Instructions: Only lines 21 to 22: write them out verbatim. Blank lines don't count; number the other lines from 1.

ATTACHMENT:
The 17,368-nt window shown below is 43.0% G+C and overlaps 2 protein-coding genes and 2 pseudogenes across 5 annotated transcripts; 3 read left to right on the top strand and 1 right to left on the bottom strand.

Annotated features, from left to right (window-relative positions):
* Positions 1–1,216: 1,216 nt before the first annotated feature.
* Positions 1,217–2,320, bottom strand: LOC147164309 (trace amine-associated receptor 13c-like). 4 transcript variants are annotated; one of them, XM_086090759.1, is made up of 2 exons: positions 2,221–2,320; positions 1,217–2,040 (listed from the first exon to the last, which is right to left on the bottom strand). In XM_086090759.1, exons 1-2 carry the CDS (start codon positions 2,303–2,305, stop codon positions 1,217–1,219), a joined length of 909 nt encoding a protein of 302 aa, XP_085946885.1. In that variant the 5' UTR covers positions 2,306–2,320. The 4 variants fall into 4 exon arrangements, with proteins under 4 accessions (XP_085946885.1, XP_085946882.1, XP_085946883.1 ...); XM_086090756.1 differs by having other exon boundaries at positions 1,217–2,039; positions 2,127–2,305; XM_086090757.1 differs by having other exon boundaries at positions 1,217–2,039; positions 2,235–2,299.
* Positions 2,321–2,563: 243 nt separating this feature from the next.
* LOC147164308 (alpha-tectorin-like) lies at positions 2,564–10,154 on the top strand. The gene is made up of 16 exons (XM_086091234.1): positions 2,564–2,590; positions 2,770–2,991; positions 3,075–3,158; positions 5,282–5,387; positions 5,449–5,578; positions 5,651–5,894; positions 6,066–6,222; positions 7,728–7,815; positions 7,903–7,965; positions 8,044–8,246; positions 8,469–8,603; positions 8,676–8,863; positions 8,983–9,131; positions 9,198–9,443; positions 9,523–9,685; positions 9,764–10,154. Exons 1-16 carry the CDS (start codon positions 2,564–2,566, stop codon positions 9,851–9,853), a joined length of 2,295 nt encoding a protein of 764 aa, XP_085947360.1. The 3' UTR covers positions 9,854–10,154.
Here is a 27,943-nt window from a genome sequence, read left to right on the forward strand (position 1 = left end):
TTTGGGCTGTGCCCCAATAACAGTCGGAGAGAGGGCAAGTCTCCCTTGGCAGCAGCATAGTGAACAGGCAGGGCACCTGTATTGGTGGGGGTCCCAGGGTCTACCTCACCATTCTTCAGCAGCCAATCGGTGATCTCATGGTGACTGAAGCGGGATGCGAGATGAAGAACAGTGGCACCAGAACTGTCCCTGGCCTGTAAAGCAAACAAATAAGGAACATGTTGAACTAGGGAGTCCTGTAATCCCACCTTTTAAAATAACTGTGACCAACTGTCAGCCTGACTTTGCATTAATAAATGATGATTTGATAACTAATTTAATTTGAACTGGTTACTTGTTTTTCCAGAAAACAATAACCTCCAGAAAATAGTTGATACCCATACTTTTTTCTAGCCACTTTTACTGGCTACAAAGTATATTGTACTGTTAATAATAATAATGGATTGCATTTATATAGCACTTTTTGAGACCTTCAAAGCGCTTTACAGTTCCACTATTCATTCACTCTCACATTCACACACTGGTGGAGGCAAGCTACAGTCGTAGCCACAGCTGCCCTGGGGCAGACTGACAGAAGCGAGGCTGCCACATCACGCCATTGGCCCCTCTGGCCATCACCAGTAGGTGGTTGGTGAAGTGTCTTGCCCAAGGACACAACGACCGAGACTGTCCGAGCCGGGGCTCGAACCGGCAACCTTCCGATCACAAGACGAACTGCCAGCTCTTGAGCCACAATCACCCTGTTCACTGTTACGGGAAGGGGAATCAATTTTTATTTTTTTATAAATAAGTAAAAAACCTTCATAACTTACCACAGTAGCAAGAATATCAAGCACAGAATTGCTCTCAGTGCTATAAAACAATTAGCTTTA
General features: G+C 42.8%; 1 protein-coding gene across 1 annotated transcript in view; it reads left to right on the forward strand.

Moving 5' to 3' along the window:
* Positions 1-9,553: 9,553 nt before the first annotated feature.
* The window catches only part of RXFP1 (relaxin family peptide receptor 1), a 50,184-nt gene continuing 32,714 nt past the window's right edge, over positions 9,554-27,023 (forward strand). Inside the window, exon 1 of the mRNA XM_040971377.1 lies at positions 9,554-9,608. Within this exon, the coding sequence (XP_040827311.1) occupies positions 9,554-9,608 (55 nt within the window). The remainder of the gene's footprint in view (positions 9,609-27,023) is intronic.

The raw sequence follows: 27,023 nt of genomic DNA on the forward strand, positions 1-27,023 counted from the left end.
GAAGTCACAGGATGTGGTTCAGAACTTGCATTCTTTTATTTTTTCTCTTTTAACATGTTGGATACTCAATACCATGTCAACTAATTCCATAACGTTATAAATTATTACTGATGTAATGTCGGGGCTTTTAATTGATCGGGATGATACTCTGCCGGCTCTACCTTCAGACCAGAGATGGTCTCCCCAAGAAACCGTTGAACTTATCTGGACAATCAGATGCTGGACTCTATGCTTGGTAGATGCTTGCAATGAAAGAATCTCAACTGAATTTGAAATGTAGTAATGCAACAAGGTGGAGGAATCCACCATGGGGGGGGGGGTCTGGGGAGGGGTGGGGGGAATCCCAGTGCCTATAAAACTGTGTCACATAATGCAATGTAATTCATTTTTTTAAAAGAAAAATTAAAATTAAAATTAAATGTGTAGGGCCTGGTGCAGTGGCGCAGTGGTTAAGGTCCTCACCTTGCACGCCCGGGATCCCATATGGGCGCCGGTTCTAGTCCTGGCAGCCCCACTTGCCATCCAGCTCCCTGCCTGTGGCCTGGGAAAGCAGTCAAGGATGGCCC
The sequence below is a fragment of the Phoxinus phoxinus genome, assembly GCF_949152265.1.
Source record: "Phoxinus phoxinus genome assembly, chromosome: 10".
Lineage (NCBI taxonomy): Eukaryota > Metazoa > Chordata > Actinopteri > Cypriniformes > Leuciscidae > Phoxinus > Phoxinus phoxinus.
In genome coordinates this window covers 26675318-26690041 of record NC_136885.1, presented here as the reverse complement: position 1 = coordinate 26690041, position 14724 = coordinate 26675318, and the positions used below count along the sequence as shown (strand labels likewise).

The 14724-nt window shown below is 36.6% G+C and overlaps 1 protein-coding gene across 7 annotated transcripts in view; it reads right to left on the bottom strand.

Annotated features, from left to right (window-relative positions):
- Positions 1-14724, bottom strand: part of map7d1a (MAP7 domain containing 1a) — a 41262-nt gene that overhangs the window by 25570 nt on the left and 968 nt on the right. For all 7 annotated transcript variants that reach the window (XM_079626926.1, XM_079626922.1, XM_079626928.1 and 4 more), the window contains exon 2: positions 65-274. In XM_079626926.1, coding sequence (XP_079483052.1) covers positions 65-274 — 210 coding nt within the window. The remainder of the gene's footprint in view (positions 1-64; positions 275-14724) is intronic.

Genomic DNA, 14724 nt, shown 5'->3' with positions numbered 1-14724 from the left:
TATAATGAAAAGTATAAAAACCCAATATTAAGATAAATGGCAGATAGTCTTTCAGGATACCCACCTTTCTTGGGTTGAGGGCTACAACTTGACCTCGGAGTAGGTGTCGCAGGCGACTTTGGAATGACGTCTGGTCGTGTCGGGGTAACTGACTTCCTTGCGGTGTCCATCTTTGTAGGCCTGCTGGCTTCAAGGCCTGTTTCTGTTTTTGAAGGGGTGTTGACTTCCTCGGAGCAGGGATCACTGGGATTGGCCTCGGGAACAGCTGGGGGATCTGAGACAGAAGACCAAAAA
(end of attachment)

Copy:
- Positions 1-14724, bottom strand: part of map7d1a (MAP7 domain containing 1a) — a 41262-nt gene that overhangs the window by 25570 nt on the left and 968 nt on the right. For all 7 annotated transcript variants that reach the window (XM_079626926.1, XM_079626922.1, XM_079626928.1 and 4 more), the window contains exon 2: positions 65-274. In XM_079626926.1, coding sequence (XP_079483052.1) covers positions 65-274 — 210 coding nt within the window. The remainder of the gene's footprint in view (positions 1-64; positions 275-14724) is intronic.

Genomic DNA, 14724 nt, shown 5'->3' with positions numbered 1-14724 from the left: